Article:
Armas grimaces. "I feel it up here," he says, pointing to the
inside of his knee. No more therapy for today, though. Armas
calls it a night.
Saturday, Oct. 14
"Whoa, Chippendales!" a female voice chirps, hailing Stoitchkov,
who's strutting through a hallway of the Sheraton in a tuxedo
vest with no shirt and rented black pants that are four inches
too short. Moments later he hikes down the high-waters, revealing
a white Calvin Klein waistband that makes him look like Marky
Mark in the old Times Square ads. He's having fun, but that's not
The point is, what kind of league would force its players to
attend a black-tie banquet the night before the championship
game? Why, MLS, which presents its awards to the season's top
players, the Best 11, at a gala only 18 hours before kickoff.
Armas is a winner for the third straight year, despite having
played in only 16 of the Fire's 32 regular-season games. "It's an
honor to be chosen, but my goal is to make it a short night," he
says while Justine adjusts his tie. "We'll sit down, and my leg
will get swollen, and I'll worry about it."
No matter. Armas is too busy thinking about the game to mind the
dinner much. Though Chicago has the most talented roster in MLS,
this season it has suffered a series of injuries to key players,
and coach Bob Bradley has done a masterly job of steering his
team to a combined 21-11-6 record for the regular season and
playoffs. "To get to this point shows a lot of character," Armas
says. "I'm proud of this team, no matter what happens tomorrow."
Sunday, October 15
From the opening sequence of the MLS title game, when Armas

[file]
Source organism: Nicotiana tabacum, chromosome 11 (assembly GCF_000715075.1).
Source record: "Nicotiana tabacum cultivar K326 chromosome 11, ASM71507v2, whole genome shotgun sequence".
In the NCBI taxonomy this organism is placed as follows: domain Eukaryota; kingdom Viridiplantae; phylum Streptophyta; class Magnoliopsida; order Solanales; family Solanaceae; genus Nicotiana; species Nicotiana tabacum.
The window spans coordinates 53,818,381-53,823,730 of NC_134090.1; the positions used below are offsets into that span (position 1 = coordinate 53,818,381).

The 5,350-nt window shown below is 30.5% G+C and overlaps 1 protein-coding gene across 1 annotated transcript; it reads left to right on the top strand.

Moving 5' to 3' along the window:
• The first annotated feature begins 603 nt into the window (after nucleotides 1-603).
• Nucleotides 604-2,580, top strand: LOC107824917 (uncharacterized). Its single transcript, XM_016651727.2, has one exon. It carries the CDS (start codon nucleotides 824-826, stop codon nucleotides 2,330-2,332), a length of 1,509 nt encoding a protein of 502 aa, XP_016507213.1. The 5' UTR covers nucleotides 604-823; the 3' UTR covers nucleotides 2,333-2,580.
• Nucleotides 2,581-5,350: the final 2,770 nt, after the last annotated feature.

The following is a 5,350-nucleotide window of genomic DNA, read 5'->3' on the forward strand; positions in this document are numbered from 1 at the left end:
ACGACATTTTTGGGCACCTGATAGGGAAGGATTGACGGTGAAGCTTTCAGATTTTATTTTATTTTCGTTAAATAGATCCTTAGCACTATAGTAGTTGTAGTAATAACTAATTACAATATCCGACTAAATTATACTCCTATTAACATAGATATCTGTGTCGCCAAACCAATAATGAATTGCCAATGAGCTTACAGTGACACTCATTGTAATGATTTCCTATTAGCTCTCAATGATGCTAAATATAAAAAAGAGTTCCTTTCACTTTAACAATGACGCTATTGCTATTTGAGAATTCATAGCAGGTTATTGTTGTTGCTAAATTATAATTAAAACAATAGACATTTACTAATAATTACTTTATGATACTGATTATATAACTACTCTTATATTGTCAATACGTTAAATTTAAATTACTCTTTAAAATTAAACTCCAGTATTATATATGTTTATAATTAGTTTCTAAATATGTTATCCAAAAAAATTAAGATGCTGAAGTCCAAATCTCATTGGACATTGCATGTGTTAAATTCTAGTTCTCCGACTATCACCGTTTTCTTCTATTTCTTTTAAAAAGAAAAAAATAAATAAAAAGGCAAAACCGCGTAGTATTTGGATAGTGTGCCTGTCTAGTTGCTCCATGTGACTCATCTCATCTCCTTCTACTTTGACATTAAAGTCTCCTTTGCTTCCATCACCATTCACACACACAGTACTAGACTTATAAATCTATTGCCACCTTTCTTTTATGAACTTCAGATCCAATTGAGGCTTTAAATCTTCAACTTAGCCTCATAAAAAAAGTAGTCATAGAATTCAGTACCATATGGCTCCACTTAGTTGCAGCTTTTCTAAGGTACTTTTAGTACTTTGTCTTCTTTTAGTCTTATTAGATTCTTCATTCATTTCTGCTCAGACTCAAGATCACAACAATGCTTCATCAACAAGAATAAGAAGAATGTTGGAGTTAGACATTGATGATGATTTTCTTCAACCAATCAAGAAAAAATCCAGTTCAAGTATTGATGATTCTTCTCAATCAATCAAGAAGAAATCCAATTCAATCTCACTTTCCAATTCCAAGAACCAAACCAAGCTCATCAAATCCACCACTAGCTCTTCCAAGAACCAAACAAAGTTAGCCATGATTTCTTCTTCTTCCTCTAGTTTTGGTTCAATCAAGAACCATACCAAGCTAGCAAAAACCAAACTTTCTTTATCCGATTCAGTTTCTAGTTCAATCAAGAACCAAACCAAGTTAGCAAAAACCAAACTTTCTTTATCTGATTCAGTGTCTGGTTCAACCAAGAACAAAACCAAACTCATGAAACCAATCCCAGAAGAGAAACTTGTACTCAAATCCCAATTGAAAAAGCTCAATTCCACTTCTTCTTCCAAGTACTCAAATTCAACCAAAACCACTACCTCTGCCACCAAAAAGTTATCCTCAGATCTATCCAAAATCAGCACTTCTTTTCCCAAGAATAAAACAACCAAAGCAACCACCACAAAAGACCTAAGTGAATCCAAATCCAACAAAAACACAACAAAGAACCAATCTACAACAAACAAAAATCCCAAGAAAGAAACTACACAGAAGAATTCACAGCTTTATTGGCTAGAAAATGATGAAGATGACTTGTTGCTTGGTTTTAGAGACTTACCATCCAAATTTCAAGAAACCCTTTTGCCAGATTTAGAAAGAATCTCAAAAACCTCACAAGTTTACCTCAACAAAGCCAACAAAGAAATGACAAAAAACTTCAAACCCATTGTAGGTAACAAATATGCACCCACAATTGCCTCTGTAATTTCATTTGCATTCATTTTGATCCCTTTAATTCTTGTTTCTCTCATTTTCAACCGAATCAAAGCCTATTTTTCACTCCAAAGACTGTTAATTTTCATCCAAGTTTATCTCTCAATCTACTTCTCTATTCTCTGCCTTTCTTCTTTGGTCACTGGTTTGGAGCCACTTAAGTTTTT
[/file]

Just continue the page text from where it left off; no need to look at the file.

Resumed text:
springs Peter Nowak free with a header only to have Nowak stumble
in front of the goal, the Fire dominates the Wizards in every
aspect but one. Scoring. In the 11th minute K.C.'s Chris Klein
eludes Armas as he churns up the right side and serves a cross
into the penalty box. The ball ricochets off the Fire's Marsch to
Wizards striker Miklos Molnar, who pushes home the gift goal.
"Klein poked it by me, and he did well to put it in the box, but
we had numbers there," Armas says later, shaking his head. "I was
thinking, Be patient. We'll get more chances, score a few goals."
The chances come. The goals do not. The Fire hits the woodwork
twice, once when Gutierrez doinks the crossbar from three yards
out. Wizards goalkeeper Tony Meola parries another 10 shots, and
K.C. raises the silver trophy as the 2000 MLS champion. "So we
had a lot of chances? So we dominated? Big deal," Armas says in
the crypt-quiet Chicago locker room. "No point in saying what we
could have done. We didn't do it. That's reality."
So is this: After surviving one of the most intense weeks in the
history of U.S. soccer, Armas still has one more game to play,
this Saturday in Chicago against the Miami Fusion. It's the final
of the U.S. Open Cup, a 154-team knockout competition that
included all the MLS clubs plus squads from three other
professional and amateur leagues. In other words, the Fire may
have lost a championship on Sunday, but it can still finish the
season with a big, shiny trophy.
We told you this sport was unlike any other, didn't we?
"Chris disrupts everything the other team does," says Razov.
"Our playmakers wouldn't do crap without him."